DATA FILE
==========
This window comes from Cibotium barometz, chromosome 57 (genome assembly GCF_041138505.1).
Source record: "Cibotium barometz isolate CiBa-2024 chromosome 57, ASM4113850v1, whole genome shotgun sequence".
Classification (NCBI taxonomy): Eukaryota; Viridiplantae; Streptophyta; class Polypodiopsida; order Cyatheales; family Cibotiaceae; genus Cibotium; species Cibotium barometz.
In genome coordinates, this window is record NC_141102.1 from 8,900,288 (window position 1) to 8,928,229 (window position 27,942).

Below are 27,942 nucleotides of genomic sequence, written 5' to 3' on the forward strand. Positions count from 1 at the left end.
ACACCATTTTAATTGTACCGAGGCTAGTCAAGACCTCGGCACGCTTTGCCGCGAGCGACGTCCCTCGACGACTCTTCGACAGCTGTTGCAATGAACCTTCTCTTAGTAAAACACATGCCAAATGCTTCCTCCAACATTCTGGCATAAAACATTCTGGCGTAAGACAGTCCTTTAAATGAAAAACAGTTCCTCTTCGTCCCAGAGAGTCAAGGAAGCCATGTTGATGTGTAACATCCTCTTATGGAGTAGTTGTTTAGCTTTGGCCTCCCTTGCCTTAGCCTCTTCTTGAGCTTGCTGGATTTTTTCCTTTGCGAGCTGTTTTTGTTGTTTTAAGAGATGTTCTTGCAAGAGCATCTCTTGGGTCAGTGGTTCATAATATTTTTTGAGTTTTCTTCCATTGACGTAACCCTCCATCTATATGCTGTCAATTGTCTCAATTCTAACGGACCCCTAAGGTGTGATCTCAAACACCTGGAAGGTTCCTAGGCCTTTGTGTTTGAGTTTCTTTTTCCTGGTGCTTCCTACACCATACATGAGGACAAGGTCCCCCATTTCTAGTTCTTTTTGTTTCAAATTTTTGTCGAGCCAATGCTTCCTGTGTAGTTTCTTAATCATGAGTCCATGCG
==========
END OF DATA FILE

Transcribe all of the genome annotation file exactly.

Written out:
This window comes from Cibotium barometz, chromosome 57 (genome assembly GCF_041138505.1).
Source record: "Cibotium barometz isolate CiBa-2024 chromosome 57, ASM4113850v1, whole genome shotgun sequence".
Classification (NCBI taxonomy): Eukaryota; Viridiplantae; Streptophyta; class Polypodiopsida; order Cyatheales; family Cibotiaceae; genus Cibotium; species Cibotium barometz.
In genome coordinates, this window is record NC_141102.1 from 8,900,288 (window position 1) to 8,928,229 (window position 27,942).

Below are 27,942 nucleotides of genomic sequence, written 5' to 3' on the forward strand. Positions count from 1 at the left end.
ACACCATTTTAATTGTACCGAGGCTAGTCAAGACCTCGGCACGCTTTGCCGCGAGCGACGTCCCTCGACGACTCTTCGACAGCTGTTGCAATGAACCTTCTCTTAGTAAAACACATGCCAAATGCTTCCTCCAACATTCTGGCATAAAACATTCTGGCGTAAGACAGTCCTTTAAATGAAAAACAGTTCCTCTTCGTCCCAGAGAGTCAAGGAAGCCATGTTGATGTGTAACATCCTCTTATGGAGTAGTTGTTTAGCTTTGGCCTCCCTTGCCTTAGCCTCTTCTTGAGCTTGCTGGATTTTTTCCTTTGCGAGCTGTTTTTGTTGTTTTAAGAGATGTTCTTGCAAGAGCATCTCTTGGGTCAGTGGTTCATAATATTTTTTGAGTTTTCTTCCATTGACGTAACCCTCCATCTATATGCTGTCAATTGTCTCAATTCTAACGGACCCCTAAGGTGTGATCTCAAACACCTGGAAGGTTCCTAGGCCTTTGTGTTTGAGTTTCTTTTTCCTGGTGCTTCCTACACCATACATGAGGACAAGGTCCCCCATTTCTAGTTCTTTTTGTTTCAAATTTTTGTCGAGCCAATGCTTCCTGTGTAGTTTCTTAATCATGAGTCCATGCG